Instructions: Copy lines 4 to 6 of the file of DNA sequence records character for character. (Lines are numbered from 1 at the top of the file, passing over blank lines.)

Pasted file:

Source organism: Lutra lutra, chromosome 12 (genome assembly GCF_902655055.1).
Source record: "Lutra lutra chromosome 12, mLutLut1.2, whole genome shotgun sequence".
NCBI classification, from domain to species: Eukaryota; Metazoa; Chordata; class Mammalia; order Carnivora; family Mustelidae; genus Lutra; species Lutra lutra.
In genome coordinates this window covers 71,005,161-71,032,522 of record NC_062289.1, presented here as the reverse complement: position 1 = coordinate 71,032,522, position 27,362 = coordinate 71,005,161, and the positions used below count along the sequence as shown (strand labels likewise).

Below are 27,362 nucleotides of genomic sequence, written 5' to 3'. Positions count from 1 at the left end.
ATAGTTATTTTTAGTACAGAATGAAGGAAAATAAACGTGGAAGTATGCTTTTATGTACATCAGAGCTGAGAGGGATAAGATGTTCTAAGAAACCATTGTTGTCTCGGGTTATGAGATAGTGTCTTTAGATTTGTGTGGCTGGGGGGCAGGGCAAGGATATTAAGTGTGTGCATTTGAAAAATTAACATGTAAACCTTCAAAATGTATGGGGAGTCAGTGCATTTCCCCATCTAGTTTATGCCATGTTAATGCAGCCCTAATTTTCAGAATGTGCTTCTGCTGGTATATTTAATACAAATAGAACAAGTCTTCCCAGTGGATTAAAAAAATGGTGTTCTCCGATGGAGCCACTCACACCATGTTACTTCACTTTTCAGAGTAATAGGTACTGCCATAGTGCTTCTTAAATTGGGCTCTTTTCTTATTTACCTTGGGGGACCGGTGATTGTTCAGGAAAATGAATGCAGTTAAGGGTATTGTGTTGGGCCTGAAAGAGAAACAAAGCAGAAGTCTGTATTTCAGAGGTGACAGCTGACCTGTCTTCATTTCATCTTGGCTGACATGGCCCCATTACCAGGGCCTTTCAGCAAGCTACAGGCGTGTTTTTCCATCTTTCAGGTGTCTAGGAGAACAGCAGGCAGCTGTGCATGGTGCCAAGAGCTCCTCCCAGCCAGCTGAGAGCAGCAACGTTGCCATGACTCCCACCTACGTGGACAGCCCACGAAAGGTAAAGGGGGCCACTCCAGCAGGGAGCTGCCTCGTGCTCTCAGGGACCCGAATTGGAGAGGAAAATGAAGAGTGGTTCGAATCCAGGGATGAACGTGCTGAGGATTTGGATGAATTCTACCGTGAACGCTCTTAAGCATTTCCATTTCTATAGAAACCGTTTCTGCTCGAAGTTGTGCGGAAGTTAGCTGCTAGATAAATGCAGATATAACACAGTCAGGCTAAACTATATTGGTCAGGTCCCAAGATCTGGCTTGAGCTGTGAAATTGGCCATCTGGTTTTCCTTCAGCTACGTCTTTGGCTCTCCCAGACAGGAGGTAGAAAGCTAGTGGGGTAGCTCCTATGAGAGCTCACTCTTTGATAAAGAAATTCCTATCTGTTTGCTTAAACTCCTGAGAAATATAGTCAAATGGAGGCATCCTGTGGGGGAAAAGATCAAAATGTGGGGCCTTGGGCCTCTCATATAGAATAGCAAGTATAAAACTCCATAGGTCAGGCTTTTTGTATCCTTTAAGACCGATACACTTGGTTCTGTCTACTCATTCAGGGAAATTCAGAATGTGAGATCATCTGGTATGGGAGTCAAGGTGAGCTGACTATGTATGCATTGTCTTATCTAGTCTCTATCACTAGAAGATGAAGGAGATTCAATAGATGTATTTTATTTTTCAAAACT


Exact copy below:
In genome coordinates this window covers 71,005,161-71,032,522 of record NC_062289.1, presented here as the reverse complement: position 1 = coordinate 71,032,522, position 27,362 = coordinate 71,005,161, and the positions used below count along the sequence as shown (strand labels likewise).

Below are 27,362 nucleotides of genomic sequence, written 5' to 3'. Positions count from 1 at the left end.
ATAGTTATTTTTAGTACAGAATGAAGGAAAATAAACGTGGAAGTATGCTTTTATGTACATCAGAGCTGAGAGGGATAAGATGTTCTAAGAAACCATTGTTGTCTCGGGTTATGAGATAGTGTCTTTAGATTTGTGTGGCTGGGGGGCAGGGCAAGGATATTAAGTGTGTGCATTTGAAAAATTAACATGTAAACCTTCAAAATGTATGGGGAGTCAGTGCATTTCCCCATCTAGTTTATGCCATGTTAATGCAGCCCTAATTTTCAGAATGTGCTTCTGCTGGTATATTTAATACAAATAGAACAAGTCTTCCCAGTGGATTAAAAAAATGGTGTTCTCCGATGGAGCCACTCACACCATGTTACTTCACTTTTCAGAGTAATAGGTACTGCCATAGTGCTTCTTAAATTGGGCTCTTTTCTTATTTACCTTGGGGGACCGGTGATTGTTCAGGAAAATGAATGCAGTTAAGGGTATTGTGTTGGGCCTGAAAGAGAAACAAAGCAGAAGTCTGTATTTCAGAGGTGACAGCTGACCTGTCTTCATTTCATCTTGGCTGACATGGCCCCATTACCAGGGCCTTTCAGCAAGCTACAGGCGTGTTTTTCCATCTTTCAGGTGTCTAGGAGAACAGCAGGCAGCTGTGCATGGTGCCAAGAGCTCCTCCCAGCCAGCTGAGAGCAGCAACGTTGCCATGACTCCCACCTACGTGGACAGCCCACGAAAGGTAAAGGGGGCCACTCCAGCAGGGAGCTGCCTCGTGCTCTCAGGGACCCGAATTGGAGAGGAAAATGAAGAGTGGTTCGAATCCAGGGATGAACGTGCTGAGGATTTGGATGAATTCTACCGTGAACGCTCTTAAGCATTTCCATTTCTATAGAAACCGTTTCTGCTCGAAGTTGTGCGGAAGTTAGCTGCTAGATAAATGCAGATATAACACAGTCAGGCTAAACTATATTGGTCAGGTCCCAAGATCTGGCTTGAGCTGTGAAATTGGCCATCTGGTTTTCCTTCAGCTACGTCTTTGGCTCTCCCAGACAGGAGGTAGAAAGCTAGTGGGGTAGCTCCTATGAGAGCTCACTCTTTGATAAAGAAATTCCTATCTGTTTGCTTAAACTCCTGAGAAATATAGTCAAATGGAGGCATCCTGTGGGGGAAAAGATCAAAATGTGGGGCCTTGGGCCTCTCATATAGAATAGCAAGTATAAAACTCCATAGGTCAGGCTTTTTGTATCCTTTAAGACCGATACACTTGGTTCTGTCTACTCATTCAGGGAAATTCAGAATGTGAGATCATCTGGTATGGGAGTCAAGGTGAGCTGACTATGTATGCATTGTCTTATCTAGTCTCTATCACTAGAAGATGAAGGAGATTCAATAGATGTATTTTATTTTTCAAAACT